Rice Market Takes Lack of USDA Reports in Stride

©Debra L Ferguson Stock Photography

It has remained very slow in the rice industry over the past week with only minor changes in price and even fewer changes in market fundamentals. With the government shutdown still in full effect, the standard publications that are used for federal information remain unavailable. 

To that effect, the market itself it essentially operating “blind” with respect to export volumes and crop projections. The trade seems to have taken these setbacks in stride and business has continued despite the lack of Federal level information.

Export sales have continued to move, and while there are no official numbers to report, industry sources seem to suggest that sales and loadings have continued apace with the earlier trends. Similarly, the world market price estimate has not been updated but with the miniscule changes in the underlying factors, it is reasonable to expect that the WMP numbers will not show any major adjustments when the government resumes its role.

Overseas Asian benchmark prices have generally been sideways with the up and down movement that is generally associated with currency exchange rates. Domestically, U.S. cash prices are holding moderately steady across the rice growing regions primarily due to producers not being willing to trade at the lower levels.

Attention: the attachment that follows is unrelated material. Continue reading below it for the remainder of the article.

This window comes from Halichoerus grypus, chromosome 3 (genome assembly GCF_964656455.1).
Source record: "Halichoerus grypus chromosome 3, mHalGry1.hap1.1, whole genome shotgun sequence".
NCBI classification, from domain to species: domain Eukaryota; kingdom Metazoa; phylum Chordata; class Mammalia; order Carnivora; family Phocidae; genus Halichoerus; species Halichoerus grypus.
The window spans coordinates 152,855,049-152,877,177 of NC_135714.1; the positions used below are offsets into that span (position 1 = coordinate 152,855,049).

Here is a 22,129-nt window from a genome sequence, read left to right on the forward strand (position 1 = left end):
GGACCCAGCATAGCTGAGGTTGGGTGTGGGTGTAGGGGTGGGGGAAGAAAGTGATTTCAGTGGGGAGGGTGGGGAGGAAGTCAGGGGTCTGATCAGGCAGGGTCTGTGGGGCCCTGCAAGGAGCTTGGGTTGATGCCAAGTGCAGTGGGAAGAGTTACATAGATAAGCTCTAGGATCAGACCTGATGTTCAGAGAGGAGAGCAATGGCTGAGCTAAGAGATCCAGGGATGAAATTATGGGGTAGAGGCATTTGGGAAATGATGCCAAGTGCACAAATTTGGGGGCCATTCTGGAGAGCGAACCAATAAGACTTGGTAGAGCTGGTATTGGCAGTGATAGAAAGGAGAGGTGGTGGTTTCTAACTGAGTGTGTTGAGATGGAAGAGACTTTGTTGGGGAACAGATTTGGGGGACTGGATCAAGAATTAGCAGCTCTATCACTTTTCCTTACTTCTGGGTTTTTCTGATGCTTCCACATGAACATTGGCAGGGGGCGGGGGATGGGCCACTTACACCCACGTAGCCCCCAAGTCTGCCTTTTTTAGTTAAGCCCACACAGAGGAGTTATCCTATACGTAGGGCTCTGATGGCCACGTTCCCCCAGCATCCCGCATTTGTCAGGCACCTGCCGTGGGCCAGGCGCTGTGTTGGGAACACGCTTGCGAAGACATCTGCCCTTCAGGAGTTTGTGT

For some growers the time to cash flow has come as they work to lock down operating notes for the coming year or to handle accumulated bills. As such, small volumes are moving at the indicated levels. The remainder of rice in first hands appears to be rather firm as producers are content to hold out for higher prices. 

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Looking forward to new crop, weather remains a large spectre across the South since very little fieldwork has been done to date. Some additional drying days would be particularly welcome as they would provide the opportunity for growers to get into the fields and prepare the ground.

If there is no abatement, prevented planting has already been mentioned as a potential option for many acres.

The futures market has had a tough week with the bears taking the lead and handling the bulls somewhat roughly. The January ’19 contract exited the board last week making the March ’19 the new nearby contract. This transition was responsible for some of the action over the week as the traders finalized their positions but after several weeks of rallying, it was arguably time for a correction.

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